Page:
Sunday, April 21, 2019

A Batch of Boats

It's curious that, for a relatively modern major military operation along one of the great rivers of the world, little is known about the Nile gunboats used during the 1885 campaign. Some thirty or so steamboats were employed. Even the Mahdists had a few, either captured from the ill-fated Gordon's flotilla or commandeered from civilian operators. One of the former is mentioned as being armed with 'a brass howitzer,' which must've been an antique even then.

What few illustrations there are show gunboats armoured by a rather gimcrack arrangement of wooden beams and planks battened onto the sides and superstructure to give the crew some cover.

They bear little resemblance to the spiffy Nile gunboats used by General Kitchener eleven years later...

Nile gunboat Melik. She and her sisters Sheikh and Sultan were built in 1896 by the Thorneycroft yards at Chiswick, London and transported to Egypt in sections.
I already have a British gunboat, not too far removed from the Melik to look at...

...but now I need a couple of steamboats for troop transports and a Mahdist gunboat and riverboats to provide some opposition. I have the beginnings of three steamboats.

The riverboats will look something like these modern craft since the design hasn't changed for centuries.

Red sails in the sunset...
Along with these I need to make a load of palm trees since these are a feature of the Nile banks, so it'll be a while before I resume the campaign.

Friday, April 5, 2019

From Wadi Halfa to Abu Hamad

My take on this alternate-reality version of the 1885 Sudan campaign is that instead of faffing around with Canadian voyageurs and keel boats, Wolseley got his finger out. He's opted for the speediest approach to rescuing General Gordon - one column under his personal command heading up the Nile, taking short cuts where possible - the second column under General Graham heading for the Nile from the Red Sea Littoral province.

So far Graham has made reasonable progress. In the Battle of Haiya he inflicted over 7,500 casualties on Usman Digna's army for the loss of 3,275 Egyptian troops and 832 British. Although the Imperial casualty list is wince-inducing, Digna's Hadendowah army is a more or less spent force. Intelligence reports he's withdrawing what's left of his army out of reach of the Imperial column, thus ceding the province to Graham. It's suspected Digna may well link up with the main Mahdist army along the Nile, but Graham's in no position to interfere with Digna's plans. He'll rest his men for a day to water up and bury the dead before resuming his march to the town of Atbara on the Nile where, hopefully, he'll link up with the main army.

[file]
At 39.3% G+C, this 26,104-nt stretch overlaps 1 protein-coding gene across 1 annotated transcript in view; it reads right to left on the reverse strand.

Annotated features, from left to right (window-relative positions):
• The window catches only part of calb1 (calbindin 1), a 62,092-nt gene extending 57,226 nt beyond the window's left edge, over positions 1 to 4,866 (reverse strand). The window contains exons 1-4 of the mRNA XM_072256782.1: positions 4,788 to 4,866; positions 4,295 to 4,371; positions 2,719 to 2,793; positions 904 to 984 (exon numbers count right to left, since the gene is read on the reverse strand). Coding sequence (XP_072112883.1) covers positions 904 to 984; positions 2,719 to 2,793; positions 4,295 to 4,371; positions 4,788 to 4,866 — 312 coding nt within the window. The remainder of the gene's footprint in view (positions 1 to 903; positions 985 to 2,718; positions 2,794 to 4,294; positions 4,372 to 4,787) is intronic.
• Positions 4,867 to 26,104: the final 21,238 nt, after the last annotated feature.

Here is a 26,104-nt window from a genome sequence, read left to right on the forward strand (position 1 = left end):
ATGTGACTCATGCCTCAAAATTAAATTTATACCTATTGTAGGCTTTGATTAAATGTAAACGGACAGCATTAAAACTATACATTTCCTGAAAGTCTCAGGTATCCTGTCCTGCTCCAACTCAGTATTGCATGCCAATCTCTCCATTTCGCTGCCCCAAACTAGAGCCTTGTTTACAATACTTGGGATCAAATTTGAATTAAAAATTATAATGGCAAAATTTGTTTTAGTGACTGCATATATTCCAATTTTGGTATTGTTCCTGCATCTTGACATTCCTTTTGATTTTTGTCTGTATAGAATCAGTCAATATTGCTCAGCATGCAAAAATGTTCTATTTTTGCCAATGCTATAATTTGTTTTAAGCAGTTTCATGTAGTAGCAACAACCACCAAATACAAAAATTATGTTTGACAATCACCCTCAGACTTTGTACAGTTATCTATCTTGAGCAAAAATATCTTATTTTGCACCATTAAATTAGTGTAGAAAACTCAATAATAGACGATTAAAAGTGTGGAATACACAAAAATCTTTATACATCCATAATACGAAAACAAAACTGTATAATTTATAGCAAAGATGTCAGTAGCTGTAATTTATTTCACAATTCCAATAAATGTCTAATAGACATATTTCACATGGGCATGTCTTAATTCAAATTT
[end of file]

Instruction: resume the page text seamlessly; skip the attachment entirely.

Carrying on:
Now for a look at the main column itself. One glance at the map shows Wolseley has a lot of work ahead of him. It's roughly 175 miles as the vulture flies from his base at Wadi Halfa on the Egyptian frontier to the town of Abu Hamad on the Nile. The Nile itself forms a great bight to the west between the two. Historically this is the route Wolseley took, with his troops and hired voyageurs labouring mightily to shove the mass of boats over shallows and cataracts. In my campaign the gunboats will make the journey, carrying two companies of the Naval Brigade and a contingent of army troops. The main army will attempt to cut across the neck of the bight, but Wolseley decides to send a flying column composed mostly of cavalry and the Camel Corps ahead of him to Abu Hamad. Hopefully their approach will converge with that of the gunboats. Between them they'll attempt to seize the town in a coup de main.

A modern satellite photo of the area. Ignore the modern highways!
Of course, we all know the old adage about plans and reality...


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